The novel ends with a passage from Mina Harker's journal, an entry that begins on the late afternoon of the 6th of November, a date some six months since the novel began. Mina and Van Helsing are on foot, traveling east in the midst of a heavy snowfall. The howling of wolves seems perilously close. On a high mountain road, utilizing his field glasses, Van Helsing notices in the distance a group of men; they seem to be gypsies around a cart. Van Helsing knows instinctively that the cart is carrying a box of un-holy dirt containing the Count and that they must reach the box before sunset, which is quickly approaching. The two men who are riding toward the North, Van Helsing assumes, must be Quincey Morris and Dr. Seward. This would mean that from the other direction, Jonathan and Lord Godalining must not be far away. Simultaneously, the six people converge on the wagon and the gypsies. The sun continues to set.
Jonathan and Lord Godalming stop the gypsies by using their Winchesters, just as Morris and Seward arrive, wielding their guns. With an almost superhuman effort, Jonathan eludes the defenders, leaps upon the cart, and throws the box to the ground. Quincey, wielding his knife, slashes his way through the gypsies and gains access to the box, but not before he is stabbed by one of the gypsies. Regardless of the wounds, Quincey, along with Jonathan, rips the lid from the box. Inside is the dreaded Count Dracula, covered with the un-holy dirt which has been jostled all over him. As the six of them stare into the coffin, Dracula's eyes look toward the setting sun, "and the look of hate in them turned to triumph." Then, at the very last moment of sunlight, Jonathan, wielding a great knife, chops off Count Dracula's head, while Quincey Morris's bowie knife plunges into the Count's heart, "and almost in the drawing of a breath," writes Mina, "the whole body crumbled into dust and passed from sight." Mina notices that even at the moment of death, within such a horrid face and image, she sees a look of peace. The gypsies, seeing the body disintegrate, withdraw in abject fright. Sadly, Quincey Morris has been fatally wounded; before he dies, however, he is able to note that the curse on Mina's forehead is gone. Quincey dies "a gallant gentleman."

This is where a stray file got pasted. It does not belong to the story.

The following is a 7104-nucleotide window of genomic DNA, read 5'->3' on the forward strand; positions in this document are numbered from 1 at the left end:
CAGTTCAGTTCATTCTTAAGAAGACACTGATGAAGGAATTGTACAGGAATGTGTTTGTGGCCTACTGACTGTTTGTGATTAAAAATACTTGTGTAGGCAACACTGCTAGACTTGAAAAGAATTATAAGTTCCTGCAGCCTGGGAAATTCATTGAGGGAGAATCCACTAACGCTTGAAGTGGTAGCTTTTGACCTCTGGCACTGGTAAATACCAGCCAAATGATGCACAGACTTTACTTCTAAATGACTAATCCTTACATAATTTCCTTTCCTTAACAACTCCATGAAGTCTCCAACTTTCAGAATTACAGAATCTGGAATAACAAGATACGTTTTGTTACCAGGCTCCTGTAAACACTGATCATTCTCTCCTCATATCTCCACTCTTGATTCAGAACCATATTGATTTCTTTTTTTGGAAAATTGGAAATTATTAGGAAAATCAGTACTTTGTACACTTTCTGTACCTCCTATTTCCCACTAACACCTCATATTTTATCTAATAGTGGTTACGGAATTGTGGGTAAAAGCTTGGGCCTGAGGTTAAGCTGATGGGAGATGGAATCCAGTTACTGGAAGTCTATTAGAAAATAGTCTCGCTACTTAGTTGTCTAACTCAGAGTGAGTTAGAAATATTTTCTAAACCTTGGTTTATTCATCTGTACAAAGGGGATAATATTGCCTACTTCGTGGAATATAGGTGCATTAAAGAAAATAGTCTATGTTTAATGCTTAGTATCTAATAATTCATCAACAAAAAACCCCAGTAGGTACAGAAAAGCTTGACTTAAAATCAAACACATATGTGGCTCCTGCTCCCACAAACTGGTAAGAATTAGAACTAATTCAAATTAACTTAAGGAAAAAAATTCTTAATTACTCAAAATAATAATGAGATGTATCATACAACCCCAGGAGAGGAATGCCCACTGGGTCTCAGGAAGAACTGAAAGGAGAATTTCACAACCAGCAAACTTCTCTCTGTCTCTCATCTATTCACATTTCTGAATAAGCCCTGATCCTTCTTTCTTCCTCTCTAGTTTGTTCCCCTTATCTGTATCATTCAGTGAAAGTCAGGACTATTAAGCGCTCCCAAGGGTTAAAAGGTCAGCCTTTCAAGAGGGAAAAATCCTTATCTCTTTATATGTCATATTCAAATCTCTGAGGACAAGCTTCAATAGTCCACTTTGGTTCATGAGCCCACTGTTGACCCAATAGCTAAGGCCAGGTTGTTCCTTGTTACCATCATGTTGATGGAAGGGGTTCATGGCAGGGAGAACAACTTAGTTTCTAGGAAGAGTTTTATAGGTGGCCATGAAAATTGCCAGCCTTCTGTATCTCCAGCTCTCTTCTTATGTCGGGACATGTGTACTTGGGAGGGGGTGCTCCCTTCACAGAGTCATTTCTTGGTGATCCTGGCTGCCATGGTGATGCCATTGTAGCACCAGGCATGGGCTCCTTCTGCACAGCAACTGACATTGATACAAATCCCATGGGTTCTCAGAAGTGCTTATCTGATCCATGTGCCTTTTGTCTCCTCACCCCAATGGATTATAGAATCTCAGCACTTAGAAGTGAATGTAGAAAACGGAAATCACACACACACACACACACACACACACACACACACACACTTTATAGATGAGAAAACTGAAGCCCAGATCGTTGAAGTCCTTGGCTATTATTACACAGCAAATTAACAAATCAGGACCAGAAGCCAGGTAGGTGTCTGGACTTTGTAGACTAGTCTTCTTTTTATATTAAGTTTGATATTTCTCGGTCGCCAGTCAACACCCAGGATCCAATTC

In a Note attached to the end of the novel (reportedly from Jonathan Harker), we learn that it is seven years later; he and Mina have a son whom they named Quincey. Lord Godalming and Dr. Seward are both happily married. In a final note of irony, Jonathan reports that of all the material of which "the record" is made, "there is hardly one authentic document"; the only remaining notes are those which have been transcribed on a typewriter: "Therefore, we could hardly ask anyone . . . to accept these as proofs of so wild a story."
The closing chapters of the novel suggest a type of chase novel, with the "good guys" chasing the evil person, who seems to be able to constantly elude them. Even at the end of the novel, it seems as though the Count will escape into the sinking sunset before the "rituals" can be performed upon him. Actually, for most readers, the last half of the novel becomes somewhat long and drawn out, but this novel was written at the end of the Victorian period when the reading public expected novels to last a long time. The killing of Dracula, of course, represents the social victory of middle-class morality over the corrupt morality of the aristocracy. The latent virtue of the Count is revealed in Mina's account, however, for as the Count is freed from the influence of the vampire form, his face contains a look of peace.
That the events really happened is now questioned by the final Note, which announces that all of the original documents have been lost and what we have read has been no more than the typewritten,
transcribed notes of the originals, notes which cannot be used as absolute proof of the horrible things which have transpired.
In spite of the flaws of this novel, it has been an unlimited source of stories, plays, novels, and movies, as well as a source for assorted psychological theories. This novel is an example of a type of literature in which the germ, or kernel, idea far transcends the execution.